The Media Obsesses Over Jeb Bush’s Diet Tips

"Mister President! Mister President! How many calories are in that turkey?"

“Mister President! Mister President! How many calories are in that turkey?”

Look, I’ve worked in the media during a presidential campaign. I know what it’s like. You get swept up in the craziness of it all, and sometimes your good sense goes out the window. You forget that these politicians are trying to be leader of the free world and you start to think of it as some sort of weird sport. The next thing you know, you’re cranking out one thousand words about Rick Santorum’s love of sweater vests and you haven’t thought about a real issue in a week and a half.

But it’s a little early for this kind of zaniness to seep into presidential coverage: the New York Times‘s Michael Barbaro has written a long story about Jeb Bush going on the Paleo diet.

You could argue that there’s a place for this kind of frivolity, with over a year and a half to go until the general election. I’d counter-argue that now is the time when candidates are available to the public, and so now is exactly when the media should be holding candidates accountable.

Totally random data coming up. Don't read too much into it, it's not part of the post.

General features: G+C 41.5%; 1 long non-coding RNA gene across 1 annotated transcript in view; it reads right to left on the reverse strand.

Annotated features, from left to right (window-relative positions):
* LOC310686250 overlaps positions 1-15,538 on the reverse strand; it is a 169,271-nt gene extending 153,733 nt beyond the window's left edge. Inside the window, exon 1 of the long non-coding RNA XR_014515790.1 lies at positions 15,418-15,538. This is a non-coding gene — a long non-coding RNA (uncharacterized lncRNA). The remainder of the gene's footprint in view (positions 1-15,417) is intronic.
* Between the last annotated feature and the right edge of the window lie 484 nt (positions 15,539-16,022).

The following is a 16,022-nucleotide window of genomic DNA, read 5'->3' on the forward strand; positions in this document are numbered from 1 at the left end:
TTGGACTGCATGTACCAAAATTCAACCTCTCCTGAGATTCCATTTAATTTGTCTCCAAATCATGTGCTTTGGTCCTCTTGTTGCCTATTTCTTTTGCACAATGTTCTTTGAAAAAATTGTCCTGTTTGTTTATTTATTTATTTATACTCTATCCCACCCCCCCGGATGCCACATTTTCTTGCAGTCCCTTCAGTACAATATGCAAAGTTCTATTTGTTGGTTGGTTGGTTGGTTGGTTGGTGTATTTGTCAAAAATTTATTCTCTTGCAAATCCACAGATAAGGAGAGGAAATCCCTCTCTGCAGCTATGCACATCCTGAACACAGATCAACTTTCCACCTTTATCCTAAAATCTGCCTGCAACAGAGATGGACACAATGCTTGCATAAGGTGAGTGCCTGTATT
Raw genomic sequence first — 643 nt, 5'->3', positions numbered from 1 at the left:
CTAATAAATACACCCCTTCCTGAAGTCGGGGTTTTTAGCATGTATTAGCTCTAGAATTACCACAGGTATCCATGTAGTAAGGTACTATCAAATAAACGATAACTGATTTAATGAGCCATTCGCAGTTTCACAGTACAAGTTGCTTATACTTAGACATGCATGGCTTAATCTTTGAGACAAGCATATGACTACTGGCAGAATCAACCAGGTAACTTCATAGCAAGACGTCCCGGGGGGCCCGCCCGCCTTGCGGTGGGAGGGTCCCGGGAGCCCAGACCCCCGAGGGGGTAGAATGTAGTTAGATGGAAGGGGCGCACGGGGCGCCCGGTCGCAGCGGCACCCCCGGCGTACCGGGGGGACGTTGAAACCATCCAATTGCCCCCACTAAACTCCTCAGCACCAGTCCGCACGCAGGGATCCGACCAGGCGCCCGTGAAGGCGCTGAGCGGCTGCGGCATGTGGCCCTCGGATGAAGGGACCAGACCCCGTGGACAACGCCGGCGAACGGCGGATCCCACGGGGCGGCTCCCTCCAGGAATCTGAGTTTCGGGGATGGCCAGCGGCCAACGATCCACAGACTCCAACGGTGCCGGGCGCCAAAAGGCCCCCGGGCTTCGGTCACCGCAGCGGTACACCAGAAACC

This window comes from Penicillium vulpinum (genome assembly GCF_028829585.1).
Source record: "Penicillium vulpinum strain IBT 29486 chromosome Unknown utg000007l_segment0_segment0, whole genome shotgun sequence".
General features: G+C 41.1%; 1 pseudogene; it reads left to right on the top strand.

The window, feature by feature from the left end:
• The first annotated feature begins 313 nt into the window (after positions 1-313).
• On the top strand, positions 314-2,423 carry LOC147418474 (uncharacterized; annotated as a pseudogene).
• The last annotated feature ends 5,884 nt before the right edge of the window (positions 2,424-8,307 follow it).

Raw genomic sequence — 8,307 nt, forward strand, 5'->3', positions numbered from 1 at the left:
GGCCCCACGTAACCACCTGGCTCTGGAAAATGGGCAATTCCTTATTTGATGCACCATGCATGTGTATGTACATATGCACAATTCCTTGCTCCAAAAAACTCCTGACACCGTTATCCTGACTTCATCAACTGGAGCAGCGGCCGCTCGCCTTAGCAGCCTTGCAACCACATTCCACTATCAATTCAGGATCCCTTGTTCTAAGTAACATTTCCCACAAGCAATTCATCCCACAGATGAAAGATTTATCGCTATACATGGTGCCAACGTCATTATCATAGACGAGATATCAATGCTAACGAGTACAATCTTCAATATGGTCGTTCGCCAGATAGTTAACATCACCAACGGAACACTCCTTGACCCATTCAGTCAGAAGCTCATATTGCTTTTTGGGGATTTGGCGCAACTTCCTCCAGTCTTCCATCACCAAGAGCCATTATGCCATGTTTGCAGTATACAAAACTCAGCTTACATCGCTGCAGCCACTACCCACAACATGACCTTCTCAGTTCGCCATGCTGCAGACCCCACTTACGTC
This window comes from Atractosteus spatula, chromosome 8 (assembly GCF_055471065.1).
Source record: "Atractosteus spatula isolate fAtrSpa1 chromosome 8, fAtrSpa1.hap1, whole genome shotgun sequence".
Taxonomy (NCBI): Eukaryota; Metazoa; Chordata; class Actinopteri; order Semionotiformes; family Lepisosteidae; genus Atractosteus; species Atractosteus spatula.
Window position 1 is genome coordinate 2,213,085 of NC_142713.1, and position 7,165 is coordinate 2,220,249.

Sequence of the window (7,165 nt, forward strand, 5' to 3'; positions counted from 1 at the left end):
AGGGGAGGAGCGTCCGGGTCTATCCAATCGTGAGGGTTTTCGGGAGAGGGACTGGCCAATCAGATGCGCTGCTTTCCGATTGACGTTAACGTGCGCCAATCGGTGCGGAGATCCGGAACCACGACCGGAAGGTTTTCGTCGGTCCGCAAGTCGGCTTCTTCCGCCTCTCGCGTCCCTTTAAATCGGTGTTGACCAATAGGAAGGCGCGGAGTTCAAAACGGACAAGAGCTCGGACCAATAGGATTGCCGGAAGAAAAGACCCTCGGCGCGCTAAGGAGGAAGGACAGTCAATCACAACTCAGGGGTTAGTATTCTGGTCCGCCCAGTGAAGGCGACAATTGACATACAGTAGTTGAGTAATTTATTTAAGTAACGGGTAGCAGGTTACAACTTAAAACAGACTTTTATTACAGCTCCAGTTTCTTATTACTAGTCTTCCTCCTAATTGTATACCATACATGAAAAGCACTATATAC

Rather than publishing hundreds of words about Governor Bush’s weight loss, I’d rather see the New York Times hold Bush accountable for some of his most outrageous beliefs. For instance, does he really believe that the poorest Americans should be forced into catastrophic-only health care plans? How does that jibe with Bush’s supposed “Right to Rise” focus on income inequality? For that matter, how does Bush justify his concern for income inequality in relation to his recent claim that there should be no federal minimum wage? Is it true that Bush still, in 2015, opposes marriage equality?

I understand that every so often the media needs to loosen its tie and get a little silly. But at this point, I’m more concerned with the stuff coming out of Jeb Bush’s mouth than what’s going into it. I wish the media shared my concern.

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Paul Constant
Paul Constant has written about politics, books, and film for Newsweek, The Progressive, the Utne Reader, and alternative weeklies around the country.